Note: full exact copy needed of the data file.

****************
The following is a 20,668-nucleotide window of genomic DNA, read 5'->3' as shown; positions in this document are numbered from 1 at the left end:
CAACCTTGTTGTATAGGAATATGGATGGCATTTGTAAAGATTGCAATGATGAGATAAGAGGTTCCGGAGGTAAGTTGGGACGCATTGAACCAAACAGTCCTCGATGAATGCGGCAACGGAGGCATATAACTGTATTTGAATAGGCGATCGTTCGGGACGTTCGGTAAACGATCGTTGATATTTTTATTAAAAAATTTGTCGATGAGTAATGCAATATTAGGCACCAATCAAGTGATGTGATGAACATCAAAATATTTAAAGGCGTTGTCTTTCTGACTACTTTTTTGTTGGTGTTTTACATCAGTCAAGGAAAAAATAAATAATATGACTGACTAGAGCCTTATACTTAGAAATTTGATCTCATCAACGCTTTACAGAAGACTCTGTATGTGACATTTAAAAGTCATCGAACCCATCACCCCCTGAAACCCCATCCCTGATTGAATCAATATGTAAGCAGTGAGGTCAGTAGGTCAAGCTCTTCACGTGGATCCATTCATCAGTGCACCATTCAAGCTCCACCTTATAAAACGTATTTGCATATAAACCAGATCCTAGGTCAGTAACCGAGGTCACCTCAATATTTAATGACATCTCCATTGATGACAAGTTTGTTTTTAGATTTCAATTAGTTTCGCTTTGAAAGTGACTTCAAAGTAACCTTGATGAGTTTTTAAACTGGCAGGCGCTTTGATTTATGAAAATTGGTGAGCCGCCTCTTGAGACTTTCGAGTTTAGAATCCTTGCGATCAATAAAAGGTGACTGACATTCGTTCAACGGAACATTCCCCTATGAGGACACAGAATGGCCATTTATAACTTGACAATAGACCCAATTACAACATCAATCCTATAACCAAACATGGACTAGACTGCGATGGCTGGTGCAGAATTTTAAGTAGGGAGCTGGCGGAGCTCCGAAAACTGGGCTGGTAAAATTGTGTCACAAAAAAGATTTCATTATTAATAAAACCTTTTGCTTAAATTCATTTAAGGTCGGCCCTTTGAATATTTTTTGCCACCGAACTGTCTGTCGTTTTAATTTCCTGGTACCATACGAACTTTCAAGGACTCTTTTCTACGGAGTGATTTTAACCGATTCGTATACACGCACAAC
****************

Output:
The following is a 20,668-nucleotide window of genomic DNA, read 5'->3' as shown; positions in this document are numbered from 1 at the left end:
CAACCTTGTTGTATAGGAATATGGATGGCATTTGTAAAGATTGCAATGATGAGATAAGAGGTTCCGGAGGTAAGTTGGGACGCATTGAACCAAACAGTCCTCGATGAATGCGGCAACGGAGGCATATAACTGTATTTGAATAGGCGATCGTTCGGGACGTTCGGTAAACGATCGTTGATATTTTTATTAAAAAATTTGTCGATGAGTAATGCAATATTAGGCACCAATCAAGTGATGTGATGAACATCAAAATATTTAAAGGCGTTGTCTTTCTGACTACTTTTTTGTTGGTGTTTTACATCAGTCAAGGAAAAAATAAATAATATGACTGACTAGAGCCTTATACTTAGAAATTTGATCTCATCAACGCTTTACAGAAGACTCTGTATGTGACATTTAAAAGTCATCGAACCCATCACCCCCTGAAACCCCATCCCTGATTGAATCAATATGTAAGCAGTGAGGTCAGTAGGTCAAGCTCTTCACGTGGATCCATTCATCAGTGCACCATTCAAGCTCCACCTTATAAAACGTATTTGCATATAAACCAGATCCTAGGTCAGTAACCGAGGTCACCTCAATATTTAATGACATCTCCATTGATGACAAGTTTGTTTTTAGATTTCAATTAGTTTCGCTTTGAAAGTGACTTCAAAGTAACCTTGATGAGTTTTTAAACTGGCAGGCGCTTTGATTTATGAAAATTGGTGAGCCGCCTCTTGAGACTTTCGAGTTTAGAATCCTTGCGATCAATAAAAGGTGACTGACATTCGTTCAACGGAACATTCCCCTATGAGGACACAGAATGGCCATTTATAACTTGACAATAGACCCAATTACAACATCAATCCTATAACCAAACATGGACTAGACTGCGATGGCTGGTGCAGAATTTTAAGTAGGGAGCTGGCGGAGCTCCGAAAACTGGGCTGGTAAAATTGTGTCACAAAAAAGATTTCATTATTAATAAAACCTTTTGCTTAAATTCATTTAAGGTCGGCCCTTTGAATATTTTTTGCCACCGAACTGTCTGTCGTTTTAATTTCCTGGTACCATACGAACTTTCAAGGACTCTTTTCTACGGAGTGATTTTAACCGATTCGTATACACGCACAAC